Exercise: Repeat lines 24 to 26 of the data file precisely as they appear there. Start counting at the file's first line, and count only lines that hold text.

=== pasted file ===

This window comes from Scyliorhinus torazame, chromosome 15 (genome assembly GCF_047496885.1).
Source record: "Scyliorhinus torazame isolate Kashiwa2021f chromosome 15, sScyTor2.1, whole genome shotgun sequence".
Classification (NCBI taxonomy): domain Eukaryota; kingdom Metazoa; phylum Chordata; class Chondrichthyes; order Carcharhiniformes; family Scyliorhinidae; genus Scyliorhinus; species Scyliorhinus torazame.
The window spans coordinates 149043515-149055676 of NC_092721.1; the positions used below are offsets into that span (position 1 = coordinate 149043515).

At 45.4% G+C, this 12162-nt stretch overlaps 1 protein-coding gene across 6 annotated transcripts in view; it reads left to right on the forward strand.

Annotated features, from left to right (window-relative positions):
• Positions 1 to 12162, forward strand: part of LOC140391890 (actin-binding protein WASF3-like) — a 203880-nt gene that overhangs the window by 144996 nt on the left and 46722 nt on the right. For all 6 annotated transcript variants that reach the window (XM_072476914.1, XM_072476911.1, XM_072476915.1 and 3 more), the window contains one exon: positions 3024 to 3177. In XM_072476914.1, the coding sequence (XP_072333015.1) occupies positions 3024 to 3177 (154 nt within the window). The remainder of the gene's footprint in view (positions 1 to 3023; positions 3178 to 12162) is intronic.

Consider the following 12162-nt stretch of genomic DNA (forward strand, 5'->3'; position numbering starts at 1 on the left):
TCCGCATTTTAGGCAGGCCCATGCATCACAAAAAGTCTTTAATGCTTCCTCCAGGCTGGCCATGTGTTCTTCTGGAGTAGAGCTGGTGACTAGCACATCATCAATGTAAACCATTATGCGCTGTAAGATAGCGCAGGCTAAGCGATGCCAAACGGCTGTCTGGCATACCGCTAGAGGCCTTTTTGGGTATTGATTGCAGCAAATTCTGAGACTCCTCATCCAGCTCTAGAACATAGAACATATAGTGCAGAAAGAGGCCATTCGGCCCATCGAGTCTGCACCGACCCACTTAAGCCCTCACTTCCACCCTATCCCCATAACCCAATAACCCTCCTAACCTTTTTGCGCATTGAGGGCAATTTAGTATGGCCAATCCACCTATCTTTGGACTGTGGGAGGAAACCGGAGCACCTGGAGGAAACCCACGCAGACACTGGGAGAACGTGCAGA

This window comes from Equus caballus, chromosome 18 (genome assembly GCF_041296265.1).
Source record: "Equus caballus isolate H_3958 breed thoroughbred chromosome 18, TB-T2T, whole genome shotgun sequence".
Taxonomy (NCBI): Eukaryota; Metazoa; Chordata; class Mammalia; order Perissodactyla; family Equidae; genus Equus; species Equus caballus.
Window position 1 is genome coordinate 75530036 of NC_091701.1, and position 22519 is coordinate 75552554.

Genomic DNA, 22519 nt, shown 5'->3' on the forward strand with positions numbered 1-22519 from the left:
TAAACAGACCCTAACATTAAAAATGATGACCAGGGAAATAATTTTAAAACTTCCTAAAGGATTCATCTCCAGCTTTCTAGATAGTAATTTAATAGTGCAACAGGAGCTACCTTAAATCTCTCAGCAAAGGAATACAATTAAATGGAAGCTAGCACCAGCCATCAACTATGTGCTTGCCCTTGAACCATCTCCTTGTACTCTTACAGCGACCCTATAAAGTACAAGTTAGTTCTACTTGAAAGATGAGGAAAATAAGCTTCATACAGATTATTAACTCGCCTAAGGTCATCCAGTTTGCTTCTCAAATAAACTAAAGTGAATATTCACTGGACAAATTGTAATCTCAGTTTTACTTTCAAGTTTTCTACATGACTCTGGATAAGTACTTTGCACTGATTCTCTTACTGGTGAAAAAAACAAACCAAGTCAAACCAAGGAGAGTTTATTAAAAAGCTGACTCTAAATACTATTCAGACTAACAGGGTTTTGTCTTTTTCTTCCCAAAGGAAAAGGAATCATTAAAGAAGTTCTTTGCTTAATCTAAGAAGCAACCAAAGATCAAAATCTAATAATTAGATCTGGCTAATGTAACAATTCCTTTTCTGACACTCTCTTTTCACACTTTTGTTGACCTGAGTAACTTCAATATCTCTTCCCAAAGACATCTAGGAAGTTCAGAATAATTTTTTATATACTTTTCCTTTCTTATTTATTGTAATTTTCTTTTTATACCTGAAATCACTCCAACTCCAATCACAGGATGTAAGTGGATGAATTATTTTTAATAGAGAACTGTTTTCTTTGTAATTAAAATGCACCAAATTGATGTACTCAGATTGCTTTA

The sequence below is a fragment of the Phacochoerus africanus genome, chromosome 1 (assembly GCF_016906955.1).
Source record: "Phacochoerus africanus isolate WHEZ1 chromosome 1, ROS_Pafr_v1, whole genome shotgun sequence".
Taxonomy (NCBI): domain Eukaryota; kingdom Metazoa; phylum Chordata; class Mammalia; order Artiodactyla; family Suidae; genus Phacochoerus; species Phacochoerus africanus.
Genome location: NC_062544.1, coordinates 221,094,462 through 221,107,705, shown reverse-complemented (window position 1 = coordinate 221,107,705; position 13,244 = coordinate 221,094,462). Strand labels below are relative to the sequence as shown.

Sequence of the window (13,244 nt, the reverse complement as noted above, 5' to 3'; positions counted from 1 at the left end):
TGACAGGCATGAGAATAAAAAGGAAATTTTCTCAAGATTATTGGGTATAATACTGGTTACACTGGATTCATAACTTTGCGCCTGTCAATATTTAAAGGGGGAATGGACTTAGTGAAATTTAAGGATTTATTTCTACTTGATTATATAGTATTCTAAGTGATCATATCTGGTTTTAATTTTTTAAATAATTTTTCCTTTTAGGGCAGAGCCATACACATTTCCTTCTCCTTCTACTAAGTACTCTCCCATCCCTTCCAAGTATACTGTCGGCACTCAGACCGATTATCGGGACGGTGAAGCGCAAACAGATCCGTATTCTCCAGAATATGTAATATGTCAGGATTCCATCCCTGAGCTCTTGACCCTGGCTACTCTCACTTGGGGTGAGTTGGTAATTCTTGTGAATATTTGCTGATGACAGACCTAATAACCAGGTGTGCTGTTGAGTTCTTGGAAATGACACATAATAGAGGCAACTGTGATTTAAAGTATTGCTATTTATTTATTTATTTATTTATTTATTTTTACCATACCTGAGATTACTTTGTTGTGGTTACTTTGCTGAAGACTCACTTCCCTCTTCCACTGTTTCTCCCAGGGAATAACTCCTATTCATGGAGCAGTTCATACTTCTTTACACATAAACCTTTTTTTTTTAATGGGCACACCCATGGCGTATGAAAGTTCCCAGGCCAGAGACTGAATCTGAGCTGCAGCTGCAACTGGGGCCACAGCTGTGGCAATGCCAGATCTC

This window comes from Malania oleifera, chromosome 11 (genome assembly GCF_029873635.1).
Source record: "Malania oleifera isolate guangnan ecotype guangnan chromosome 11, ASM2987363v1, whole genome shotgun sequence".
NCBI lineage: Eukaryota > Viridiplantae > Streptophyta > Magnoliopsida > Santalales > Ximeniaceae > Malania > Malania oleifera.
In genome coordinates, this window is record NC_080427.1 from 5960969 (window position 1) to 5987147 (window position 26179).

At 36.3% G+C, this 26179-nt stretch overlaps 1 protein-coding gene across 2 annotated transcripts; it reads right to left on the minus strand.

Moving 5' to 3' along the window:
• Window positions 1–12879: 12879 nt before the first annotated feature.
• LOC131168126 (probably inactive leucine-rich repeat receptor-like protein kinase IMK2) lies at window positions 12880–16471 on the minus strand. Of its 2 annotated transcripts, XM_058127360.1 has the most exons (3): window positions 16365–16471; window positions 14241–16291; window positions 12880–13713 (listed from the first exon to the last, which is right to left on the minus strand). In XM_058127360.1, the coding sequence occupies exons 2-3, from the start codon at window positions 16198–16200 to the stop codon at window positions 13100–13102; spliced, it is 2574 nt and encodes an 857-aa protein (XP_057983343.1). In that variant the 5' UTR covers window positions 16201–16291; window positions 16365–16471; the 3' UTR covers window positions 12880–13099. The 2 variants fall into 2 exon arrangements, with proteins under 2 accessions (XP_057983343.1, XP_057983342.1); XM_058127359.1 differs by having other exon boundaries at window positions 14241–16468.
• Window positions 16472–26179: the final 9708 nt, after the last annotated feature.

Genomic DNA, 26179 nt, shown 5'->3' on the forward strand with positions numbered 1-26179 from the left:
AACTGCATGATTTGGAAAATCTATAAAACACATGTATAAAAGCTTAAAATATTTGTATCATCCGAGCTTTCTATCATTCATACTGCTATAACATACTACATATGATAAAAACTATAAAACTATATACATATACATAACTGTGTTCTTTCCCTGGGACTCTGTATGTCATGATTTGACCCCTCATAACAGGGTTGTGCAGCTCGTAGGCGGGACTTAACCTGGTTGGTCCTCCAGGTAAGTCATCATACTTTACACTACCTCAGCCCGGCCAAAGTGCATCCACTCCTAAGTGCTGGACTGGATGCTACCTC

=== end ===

NCBI lineage: Eukaryota > Viridiplantae > Streptophyta > Magnoliopsida > Santalales > Ximeniaceae > Malania > Malania oleifera.
In genome coordinates, this window is record NC_080427.1 from 5960969 (window position 1) to 5987147 (window position 26179).

At 36.3% G+C, this 26179-nt stretch overlaps 1 protein-coding gene across 2 annotated transcripts; it reads right to left on the minus strand.